The workflow is divided into three main steps. First, the user downloads and cleans GBIF occurrence data. The code then retrieves information for each species present in the dataset, accessing the IUCN Red List and Bird Data Zone portals and the tools provided in the following KBA webpage. With this information, the code selects the species present in the study area that have the potential to trigger the aforementioned KBA criteria. The second step is to apply two functions that allow the user to map the location of the potential trigger species and identify the sites where they occur in significant numbers. In the case of bird species, it is also possible to locate the places where they meet the thresholds of the KBA criteria considered. The last step of the workflow is to obtain the citations of the different sources of information consulted in the previous steps.
The scheme below represents the overall workflow
In the Notebook tab you will find the explanation of all the steps needed to complete the workflow and their associated code. Additionally, you will be able to interact with the most important results of the workflow, such as the table of potential trigger species and the maps of the sites where they occur in significant numbers.
The following is a preview of the table to identify potential trigger species under KBA criteria (globally threatened species, restricted range species, species that form seasonal congregations). For bird species, it is also possible to obtain the global number of mature individuals and calculate the criteria thresholds.
The script also contains a function that will help the user identifying the sites where potential trigger species have large counts or where there are multiple records of potential trigger species.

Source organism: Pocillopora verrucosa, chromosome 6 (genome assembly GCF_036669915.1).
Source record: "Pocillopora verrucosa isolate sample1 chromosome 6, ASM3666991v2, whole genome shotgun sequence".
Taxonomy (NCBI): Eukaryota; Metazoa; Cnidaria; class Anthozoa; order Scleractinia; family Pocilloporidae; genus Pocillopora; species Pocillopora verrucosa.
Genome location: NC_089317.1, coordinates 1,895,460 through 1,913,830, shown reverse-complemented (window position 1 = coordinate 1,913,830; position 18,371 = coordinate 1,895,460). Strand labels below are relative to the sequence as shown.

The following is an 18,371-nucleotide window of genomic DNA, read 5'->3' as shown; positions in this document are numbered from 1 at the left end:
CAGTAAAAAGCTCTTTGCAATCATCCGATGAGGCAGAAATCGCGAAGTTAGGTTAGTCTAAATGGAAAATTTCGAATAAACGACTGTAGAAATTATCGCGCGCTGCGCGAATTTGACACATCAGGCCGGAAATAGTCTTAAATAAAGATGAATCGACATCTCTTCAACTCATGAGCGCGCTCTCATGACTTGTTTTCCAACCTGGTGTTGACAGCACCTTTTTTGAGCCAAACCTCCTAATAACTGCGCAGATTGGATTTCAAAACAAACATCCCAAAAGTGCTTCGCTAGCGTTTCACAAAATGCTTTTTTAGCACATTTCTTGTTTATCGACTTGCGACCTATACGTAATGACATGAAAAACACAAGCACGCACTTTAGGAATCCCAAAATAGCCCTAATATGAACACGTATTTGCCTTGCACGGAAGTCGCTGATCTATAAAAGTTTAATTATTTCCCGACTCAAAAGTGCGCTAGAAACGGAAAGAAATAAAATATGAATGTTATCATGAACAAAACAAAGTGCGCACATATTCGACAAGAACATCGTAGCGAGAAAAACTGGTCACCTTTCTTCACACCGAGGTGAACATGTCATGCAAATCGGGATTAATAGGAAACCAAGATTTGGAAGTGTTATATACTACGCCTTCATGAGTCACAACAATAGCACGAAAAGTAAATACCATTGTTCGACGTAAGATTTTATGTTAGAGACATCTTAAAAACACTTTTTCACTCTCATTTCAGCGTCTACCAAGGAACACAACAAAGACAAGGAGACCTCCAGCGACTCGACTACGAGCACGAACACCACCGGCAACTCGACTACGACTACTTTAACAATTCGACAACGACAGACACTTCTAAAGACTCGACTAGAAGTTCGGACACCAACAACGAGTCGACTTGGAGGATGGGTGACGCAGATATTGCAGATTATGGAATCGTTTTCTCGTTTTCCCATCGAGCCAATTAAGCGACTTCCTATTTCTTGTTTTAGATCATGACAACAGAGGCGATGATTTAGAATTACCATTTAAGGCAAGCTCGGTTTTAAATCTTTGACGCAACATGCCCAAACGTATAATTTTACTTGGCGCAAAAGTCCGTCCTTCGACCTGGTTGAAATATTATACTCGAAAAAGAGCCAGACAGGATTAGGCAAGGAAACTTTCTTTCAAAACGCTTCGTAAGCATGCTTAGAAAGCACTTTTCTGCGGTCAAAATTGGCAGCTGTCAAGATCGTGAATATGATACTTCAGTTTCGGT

A second function, available only for bird species, creates an interactive map showing the location of records that meet the threshold of individuals for each criterion evaluated.
Sign in into your GitHub account here.
To copy the repository to your profile, go to the search tab at the top of the screen and type dLinero-KBAs/dlinero-KBAs.github.io
Click on the repository
Click the fork button in the right corner.
If you want to open or modify the files and run the code in your local computer, open the GitHub Desktop software.
If this is your first time opening the software, it will ask you to sign into your GitHub account. Once done, select the Locating KBAs repository and click the clone button at the bottom.
After GitHub desktop finishes cloning the files to your local computer, select show in explorer to open the folder where the files were saved.
Introductory video: https://youtu.be/oesnhDeYpHQ
Linero D (2021) Locating KBAs: An automated workflow for identifying potential Key Biodiversity Areas. https://github.com/dLinero-KBAs/dlinero-KBAs.github.io
Gueta, T., Carmel, Y (2016). Quantifying the value of user-level data cleaning for big data: A case study using mammal distribution models. Ecological Informatics, 34, 139-145. https://doi.org/10.1016/j.ecoinf.2016.06.001
IUCN (2016). A Global Standard for the Identification of Key Biodiversity Areas, Version 1.0. First edition. Gland, Switzerland: IUCN.
KBA Standards and Appeals Committee (2020). Guidelines for using A Global Standard for the Identification of Key Biodiversity Areas. Version 1.1. Prepared by the KBA Standards and Appeals Committee of the IUCN Species Survival Commission and IUCN World Commission on Protected Areas. Gland, Switzerland: IUCN. viii + 206 pp.